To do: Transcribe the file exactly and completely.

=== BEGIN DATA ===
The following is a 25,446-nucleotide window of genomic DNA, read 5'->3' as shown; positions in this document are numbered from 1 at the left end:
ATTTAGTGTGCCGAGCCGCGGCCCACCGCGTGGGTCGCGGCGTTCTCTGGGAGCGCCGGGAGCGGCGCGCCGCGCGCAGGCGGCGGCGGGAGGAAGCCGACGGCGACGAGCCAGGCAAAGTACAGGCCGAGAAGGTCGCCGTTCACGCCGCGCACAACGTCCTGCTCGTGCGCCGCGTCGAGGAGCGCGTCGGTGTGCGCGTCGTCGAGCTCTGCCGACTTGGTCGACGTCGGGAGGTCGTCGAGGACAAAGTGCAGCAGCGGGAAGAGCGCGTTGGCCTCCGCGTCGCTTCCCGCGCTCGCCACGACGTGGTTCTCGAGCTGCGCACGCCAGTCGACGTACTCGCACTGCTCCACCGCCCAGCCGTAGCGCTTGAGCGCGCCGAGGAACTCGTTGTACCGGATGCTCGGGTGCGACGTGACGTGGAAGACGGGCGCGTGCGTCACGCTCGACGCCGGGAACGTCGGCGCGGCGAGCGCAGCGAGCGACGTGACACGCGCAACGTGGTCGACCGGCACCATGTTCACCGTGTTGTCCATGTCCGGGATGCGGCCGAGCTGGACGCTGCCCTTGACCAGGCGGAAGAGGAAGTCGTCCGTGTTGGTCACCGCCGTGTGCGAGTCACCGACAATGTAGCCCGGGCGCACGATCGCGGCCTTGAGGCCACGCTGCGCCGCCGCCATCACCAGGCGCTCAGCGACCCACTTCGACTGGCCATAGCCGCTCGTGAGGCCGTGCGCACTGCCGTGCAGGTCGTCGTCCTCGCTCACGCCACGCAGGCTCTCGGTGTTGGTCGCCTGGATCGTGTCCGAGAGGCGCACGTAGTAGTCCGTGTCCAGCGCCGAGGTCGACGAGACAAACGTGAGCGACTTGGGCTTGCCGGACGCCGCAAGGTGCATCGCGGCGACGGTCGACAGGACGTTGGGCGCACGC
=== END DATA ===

The following is a 25,446-nucleotide window of genomic DNA, read 5'->3' as shown; positions in this document are numbered from 1 at the left end:
ATTTAGTGTGCCGAGCCGCGGCCCACCGCGTGGGTCGCGGCGTTCTCTGGGAGCGCCGGGAGCGGCGCGCCGCGCGCAGGCGGCGGCGGGAGGAAGCCGACGGCGACGAGCCAGGCAAAGTACAGGCCGAGAAGGTCGCCGTTCACGCCGCGCACAACGTCCTGCTCGTGCGCCGCGTCGAGGAGCGCGTCGGTGTGCGCGTCGTCGAGCTCTGCCGACTTGGTCGACGTCGGGAGGTCGTCGAGGACAAAGTGCAGCAGCGGGAAGAGCGCGTTGGCCTCCGCGTCGCTTCCCGCGCTCGCCACGACGTGGTTCTCGAGCTGCGCACGCCAGTCGACGTACTCGCACTGCTCCACCGCCCAGCCGTAGCGCTTGAGCGCGCCGAGGAACTCGTTGTACCGGATGCTCGGGTGCGACGTGACGTGGAAGACGGGCGCGTGCGTCACGCTCGACGCCGGGAACGTCGGCGCGGCGAGCGCAGCGAGCGACGTGACACGCGCAACGTGGTCGACCGGCACCATGTTCACCGTGTTGTCCATGTCCGGGATGCGGCCGAGCTGGACGCTGCCCTTGACCAGGCGGAAGAGGAAGTCGTCCGTGTTGGTCACCGCCGTGTGCGAGTCACCGACAATGTAGCCCGGGCGCACGATCGCGGCCTTGAGGCCACGCTGCGCCGCCGCCATCACCAGGCGCTCAGCGACCCACTTCGACTGGCCATAGCCGCTCGTGAGGCCGTGCGCACTGCCGTGCAGGTCGTCGTCCTCGCTCACGCCACGCAGGCTCTCGGTGTTGGTCGCCTGGATCGTGTCCGAGAGGCGCACGTAGTAGTCCGTGTCCAGCGCCGAGGTCGACGAGACAAACGTGAGCGACTTGGGCTTGCCGGACGCCGCAAGGTGCATCGCGGCGACGGTCGACAGGACGTTGGGCGCACGC